I know I said we shouldn't be surprised by any athlete's contract, but if you want to compare Cutler's guaranteed money with that of some of his Chicago peers, you'll be pleasantly surprised.
The Blackhawks signed defenseman Brian Campbell to a ludicrous $57 million free-agent deal in 2008. We all know Alfonso Soriano will earn $136 million over the life of his deal, which ends in 2013, and Milton Bradley still has $20 million left on his deal, most of which the Cubs might pay him to go away. When it comes to free spending, the Cubs would probably give $30 million to former "Rookie of the Year" Henry Rowengartner. They just promised a hitting coach $2.4 million over three years, even though they had one of the best-hitting teams in baseball just two seasons ago and their most esteemed veteran, Derrek Lee, said hitting coaches aren't worth much to an experienced team.
It goes on everywhere, in this city and beyond. White Sox general manager Kenny Williams claimed Alex Rios off waivers even though he's due the GDP of Curacao (OK, $51 million), thanks to the brainiacs in Toronto. The Bulls signed Ben Wallace for four years and $60 million, Kirk Hinrich for $47.5 million and Luol Deng for at least $71 million. None of those three is a marquee player, but each was in the right place at the right time.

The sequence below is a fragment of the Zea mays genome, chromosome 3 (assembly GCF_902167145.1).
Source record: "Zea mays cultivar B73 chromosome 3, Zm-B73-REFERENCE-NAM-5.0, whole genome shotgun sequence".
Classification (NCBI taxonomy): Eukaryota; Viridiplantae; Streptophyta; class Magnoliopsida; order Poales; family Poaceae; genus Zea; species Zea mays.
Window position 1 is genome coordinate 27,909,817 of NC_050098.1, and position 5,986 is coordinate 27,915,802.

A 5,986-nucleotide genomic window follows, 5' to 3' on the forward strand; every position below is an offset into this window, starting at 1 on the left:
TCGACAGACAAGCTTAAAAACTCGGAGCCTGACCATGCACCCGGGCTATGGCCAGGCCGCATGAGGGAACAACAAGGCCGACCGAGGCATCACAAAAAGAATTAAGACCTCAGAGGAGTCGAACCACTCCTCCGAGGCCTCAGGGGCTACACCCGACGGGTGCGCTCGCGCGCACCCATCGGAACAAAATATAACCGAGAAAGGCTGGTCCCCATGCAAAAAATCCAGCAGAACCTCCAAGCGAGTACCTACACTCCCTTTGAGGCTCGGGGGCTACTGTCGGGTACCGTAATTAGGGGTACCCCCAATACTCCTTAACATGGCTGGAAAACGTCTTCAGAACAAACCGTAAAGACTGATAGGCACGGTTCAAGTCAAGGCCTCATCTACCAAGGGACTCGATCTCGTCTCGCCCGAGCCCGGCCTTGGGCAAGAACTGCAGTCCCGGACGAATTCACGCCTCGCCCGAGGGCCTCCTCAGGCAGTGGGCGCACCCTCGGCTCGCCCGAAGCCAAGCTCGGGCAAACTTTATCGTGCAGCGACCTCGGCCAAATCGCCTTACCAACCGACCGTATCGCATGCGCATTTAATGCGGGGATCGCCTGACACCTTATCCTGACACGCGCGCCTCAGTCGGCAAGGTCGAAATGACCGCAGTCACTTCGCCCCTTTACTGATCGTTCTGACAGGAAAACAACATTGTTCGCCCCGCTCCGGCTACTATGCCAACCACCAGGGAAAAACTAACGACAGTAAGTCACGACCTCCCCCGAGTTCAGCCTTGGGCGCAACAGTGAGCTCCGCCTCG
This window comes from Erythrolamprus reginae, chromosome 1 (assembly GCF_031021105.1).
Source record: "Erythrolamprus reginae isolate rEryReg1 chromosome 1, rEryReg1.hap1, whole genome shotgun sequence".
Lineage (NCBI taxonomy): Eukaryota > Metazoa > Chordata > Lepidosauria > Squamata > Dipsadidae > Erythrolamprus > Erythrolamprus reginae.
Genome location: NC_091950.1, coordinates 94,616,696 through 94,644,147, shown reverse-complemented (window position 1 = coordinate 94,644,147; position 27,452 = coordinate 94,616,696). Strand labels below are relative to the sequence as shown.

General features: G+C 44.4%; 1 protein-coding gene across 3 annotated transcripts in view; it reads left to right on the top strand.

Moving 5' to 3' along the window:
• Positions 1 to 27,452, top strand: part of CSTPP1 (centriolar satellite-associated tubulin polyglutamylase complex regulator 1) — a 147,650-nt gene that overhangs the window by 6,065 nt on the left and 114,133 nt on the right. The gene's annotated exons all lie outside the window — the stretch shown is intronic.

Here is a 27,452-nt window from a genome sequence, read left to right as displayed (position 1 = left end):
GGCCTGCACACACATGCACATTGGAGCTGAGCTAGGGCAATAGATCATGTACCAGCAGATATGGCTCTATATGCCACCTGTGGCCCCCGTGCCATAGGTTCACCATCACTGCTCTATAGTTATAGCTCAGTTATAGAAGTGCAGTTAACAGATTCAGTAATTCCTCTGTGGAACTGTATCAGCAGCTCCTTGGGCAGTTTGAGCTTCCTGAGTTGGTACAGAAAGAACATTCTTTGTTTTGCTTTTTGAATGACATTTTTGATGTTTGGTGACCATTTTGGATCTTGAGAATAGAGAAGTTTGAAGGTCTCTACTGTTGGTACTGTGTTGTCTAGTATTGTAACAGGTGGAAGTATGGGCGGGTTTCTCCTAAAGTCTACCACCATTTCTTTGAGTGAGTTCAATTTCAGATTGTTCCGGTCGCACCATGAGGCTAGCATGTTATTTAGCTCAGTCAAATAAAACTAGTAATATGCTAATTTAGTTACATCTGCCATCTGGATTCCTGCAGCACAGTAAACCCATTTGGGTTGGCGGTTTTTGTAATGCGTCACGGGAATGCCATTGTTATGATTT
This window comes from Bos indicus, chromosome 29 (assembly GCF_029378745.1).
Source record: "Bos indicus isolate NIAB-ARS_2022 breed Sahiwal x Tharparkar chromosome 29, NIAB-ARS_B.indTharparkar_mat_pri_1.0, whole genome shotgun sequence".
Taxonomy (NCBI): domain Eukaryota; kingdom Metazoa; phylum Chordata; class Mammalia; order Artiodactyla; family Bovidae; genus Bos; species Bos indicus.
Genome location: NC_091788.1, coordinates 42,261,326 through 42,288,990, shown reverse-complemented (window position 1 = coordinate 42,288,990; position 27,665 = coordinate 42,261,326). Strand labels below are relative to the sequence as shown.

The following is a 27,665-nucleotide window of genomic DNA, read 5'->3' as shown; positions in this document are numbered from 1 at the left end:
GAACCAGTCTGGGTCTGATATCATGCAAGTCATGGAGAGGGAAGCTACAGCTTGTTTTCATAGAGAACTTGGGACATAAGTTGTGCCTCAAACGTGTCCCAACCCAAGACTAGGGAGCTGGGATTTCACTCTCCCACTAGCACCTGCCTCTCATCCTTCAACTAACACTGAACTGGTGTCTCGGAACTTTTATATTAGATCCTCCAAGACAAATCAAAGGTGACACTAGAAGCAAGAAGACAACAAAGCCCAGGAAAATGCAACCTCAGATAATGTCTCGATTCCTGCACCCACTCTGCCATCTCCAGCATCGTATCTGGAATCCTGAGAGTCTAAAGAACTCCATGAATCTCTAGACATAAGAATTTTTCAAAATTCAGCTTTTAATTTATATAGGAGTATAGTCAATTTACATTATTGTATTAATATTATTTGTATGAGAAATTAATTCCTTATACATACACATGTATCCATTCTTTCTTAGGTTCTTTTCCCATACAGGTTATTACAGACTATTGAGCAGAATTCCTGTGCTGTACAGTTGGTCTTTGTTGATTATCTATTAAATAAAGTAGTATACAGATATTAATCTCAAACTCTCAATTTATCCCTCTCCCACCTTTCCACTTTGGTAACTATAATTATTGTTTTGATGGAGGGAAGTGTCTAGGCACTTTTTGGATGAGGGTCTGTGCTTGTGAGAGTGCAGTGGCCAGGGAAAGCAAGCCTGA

The Bears, wisely, weren't interested in immediately signing Cutler to a long-term deal, but they weren't as stubbornly opposed to it as they made it seem.
"When we made the trade for Jay, we told his agent our intent was not to do a deal during the season," Bears general manager Jerry Angelo said. "We wanted to watch Jay play and get settled in. We made it very clear, and they understood. They never balked. As the business goes, they presented us with ideas in [light] of the recent signings of Eli Manning and Philip Rivers. They had some concepts they wanted to share, and through the good works of his agent, Bus Cook, and our guy, Cliff Stein, we were able to find that common ground."
Cutler said he wasn't worried that he didn't have a deal, or any substantial guaranteed cash, after this year. But the prospective lockout when the current CBA expires in 2011 forced his hand a little bit. He was due a sizable roster bonus that season.
"Absolutely," he said. "I think every player in the league is concerned with that because we don't know what's going to happen. There could be a lockout. The [players' association] is advising everyone to save money, so any money you can get before that point is going to be good for any player."
Angelo and the McCaskey family have taken care of Bears veterans the way few teams do, and they deserve credit for that. They redid Brian Urlacher's deal, probably more out of respect than anything. They redid Lance Briggs' deal, even though he openly declared his relative dislike for the organization. They keep guys around for long stretches, such as Olin Kreutz, Brad Maynard and even the long-snapper, Patrick Mannelly.
But when Angelo spoke about loyalty Wednesday, I almost did a spit take: "I know in the era of free agency, we might not have the loyalty to the team that we had in yesteryear," he said.
Give me a break, right? But Angelo quickly won me back.
"We want loyal players," he said. "That's why we reward our own. Because loyalty is a two-way street; you just can't talk about it."
In a sport that rewards novices and causes dementia in a significant portion of its players, a little loyalty isn't a bad thing.
Jon Greenberg is a columnist for ESPNChicago.com. He can be reached at email@example.com.